Staying focused and concentrating when your smartphone is at hand is a perpetual problem. Tranquilo, a lamp by New Zealand-based designer Avid Kadam, offers a unique solution: the only way to turn it on is to switch your smartphone off. Luckily, it does the latter for you.
Kadam designed the Tranquilo as a lamp made of a few different distinct parts. First, there's the light itself, a detachable LED lightbulb with Philips Hue-style color shifting abilities. The base, meanwhile, comes with both near-field communication (NFC) support and wireless charging, so when you place your smartphone on it, the Tranquilo can turn on the lamp as well as start wirelessly charging your handset. But the Tranquilo doesn't just turn on a lamp when you place your smartphone on its base. It also does the opposite, switching your phone to "Do Not Disturb" mode for as long as that light is shining.
It's a genius affordance. These days, most of us don't actually use things like switch-on desk lamps—unless we're doing something analog: squinting over a book, for example, or writing something in our notebooks. But in the always-online 21st century, these analog activities rarely go interrupted by the blips, bleeps, and blurps coming from our smartphones. The Tranquilo makes going analog an exchange: to turn this lamp on, your smartphone must go off.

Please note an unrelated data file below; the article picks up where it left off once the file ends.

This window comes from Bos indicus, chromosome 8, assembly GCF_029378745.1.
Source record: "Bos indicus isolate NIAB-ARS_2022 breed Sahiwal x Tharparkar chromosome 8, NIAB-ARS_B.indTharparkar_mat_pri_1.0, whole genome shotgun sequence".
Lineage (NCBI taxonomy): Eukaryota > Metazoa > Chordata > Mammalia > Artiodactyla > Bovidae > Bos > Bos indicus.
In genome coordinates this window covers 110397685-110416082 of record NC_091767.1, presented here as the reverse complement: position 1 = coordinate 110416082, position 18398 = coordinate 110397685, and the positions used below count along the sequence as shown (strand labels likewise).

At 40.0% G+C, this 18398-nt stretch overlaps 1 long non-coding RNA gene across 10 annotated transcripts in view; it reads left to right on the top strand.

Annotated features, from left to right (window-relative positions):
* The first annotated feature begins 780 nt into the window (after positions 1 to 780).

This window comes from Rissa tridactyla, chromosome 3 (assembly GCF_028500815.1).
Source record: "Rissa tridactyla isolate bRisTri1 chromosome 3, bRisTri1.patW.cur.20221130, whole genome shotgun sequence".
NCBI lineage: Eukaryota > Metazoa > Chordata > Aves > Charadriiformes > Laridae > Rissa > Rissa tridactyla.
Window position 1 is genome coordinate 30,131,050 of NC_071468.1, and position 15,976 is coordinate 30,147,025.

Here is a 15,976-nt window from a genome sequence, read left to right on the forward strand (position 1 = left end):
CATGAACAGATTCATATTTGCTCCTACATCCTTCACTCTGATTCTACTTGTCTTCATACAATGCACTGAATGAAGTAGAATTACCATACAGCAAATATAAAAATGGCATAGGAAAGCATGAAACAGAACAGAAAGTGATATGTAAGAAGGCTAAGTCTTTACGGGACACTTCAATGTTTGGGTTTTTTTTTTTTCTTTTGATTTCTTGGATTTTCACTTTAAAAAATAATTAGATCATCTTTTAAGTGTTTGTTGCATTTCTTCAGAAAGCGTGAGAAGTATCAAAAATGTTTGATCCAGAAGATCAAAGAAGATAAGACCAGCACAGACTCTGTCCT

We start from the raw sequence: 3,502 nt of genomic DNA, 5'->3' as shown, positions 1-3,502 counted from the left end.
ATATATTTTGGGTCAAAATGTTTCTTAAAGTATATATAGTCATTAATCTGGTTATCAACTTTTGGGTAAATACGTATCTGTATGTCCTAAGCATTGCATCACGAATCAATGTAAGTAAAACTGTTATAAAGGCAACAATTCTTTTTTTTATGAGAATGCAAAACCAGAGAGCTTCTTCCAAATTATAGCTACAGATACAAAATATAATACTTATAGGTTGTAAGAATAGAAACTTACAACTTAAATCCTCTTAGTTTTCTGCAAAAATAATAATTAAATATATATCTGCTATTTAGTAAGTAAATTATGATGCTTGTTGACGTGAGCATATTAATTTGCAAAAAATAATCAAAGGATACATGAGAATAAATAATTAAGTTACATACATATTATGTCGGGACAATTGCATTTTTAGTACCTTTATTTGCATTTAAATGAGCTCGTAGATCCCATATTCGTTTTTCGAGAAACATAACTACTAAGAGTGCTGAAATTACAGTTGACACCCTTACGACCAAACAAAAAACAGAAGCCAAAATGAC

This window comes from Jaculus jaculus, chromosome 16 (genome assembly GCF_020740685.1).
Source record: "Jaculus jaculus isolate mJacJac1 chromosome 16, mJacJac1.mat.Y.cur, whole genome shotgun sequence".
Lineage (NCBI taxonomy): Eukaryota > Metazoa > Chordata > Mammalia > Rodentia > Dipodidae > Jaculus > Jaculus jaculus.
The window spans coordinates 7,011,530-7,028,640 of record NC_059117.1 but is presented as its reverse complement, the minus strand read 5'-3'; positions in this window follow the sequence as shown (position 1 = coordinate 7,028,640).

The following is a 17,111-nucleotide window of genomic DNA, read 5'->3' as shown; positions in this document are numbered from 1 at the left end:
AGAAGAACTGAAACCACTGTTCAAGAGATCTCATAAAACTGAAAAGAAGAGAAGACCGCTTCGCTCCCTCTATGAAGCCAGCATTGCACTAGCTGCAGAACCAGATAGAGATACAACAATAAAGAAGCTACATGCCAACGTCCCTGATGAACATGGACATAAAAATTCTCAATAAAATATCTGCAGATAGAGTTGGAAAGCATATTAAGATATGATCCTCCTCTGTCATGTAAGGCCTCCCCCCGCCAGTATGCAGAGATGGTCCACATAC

Unfortunately, the Tranquilo is just a concept for right now, mostly because there are a few practical details that would stop it from working. First, NFC can't be used to switch a smartphone like an iPhone into "Do Not Disturb" mode right now. Second, wireless charging support is still fairly rare among smartphones, and doesn't work at all on the iPhone without a special case.
So maybe the Tranquilo isn't an idea whose time has come quite yet. Even so, all the technology is technically there to make this product a reality, it's just a matter of the companies catching up.
Ultimately, the idea is more important than the technology itself. As our devices continue to impinge on our lives, there's an increasing need to balance things out. Perhaps this is the ultimate role of the Internet of Things: not to make devices smarter for the sake of being smarter, but to make them smart enough to turn themselves off at the right moment—and let us live our lives.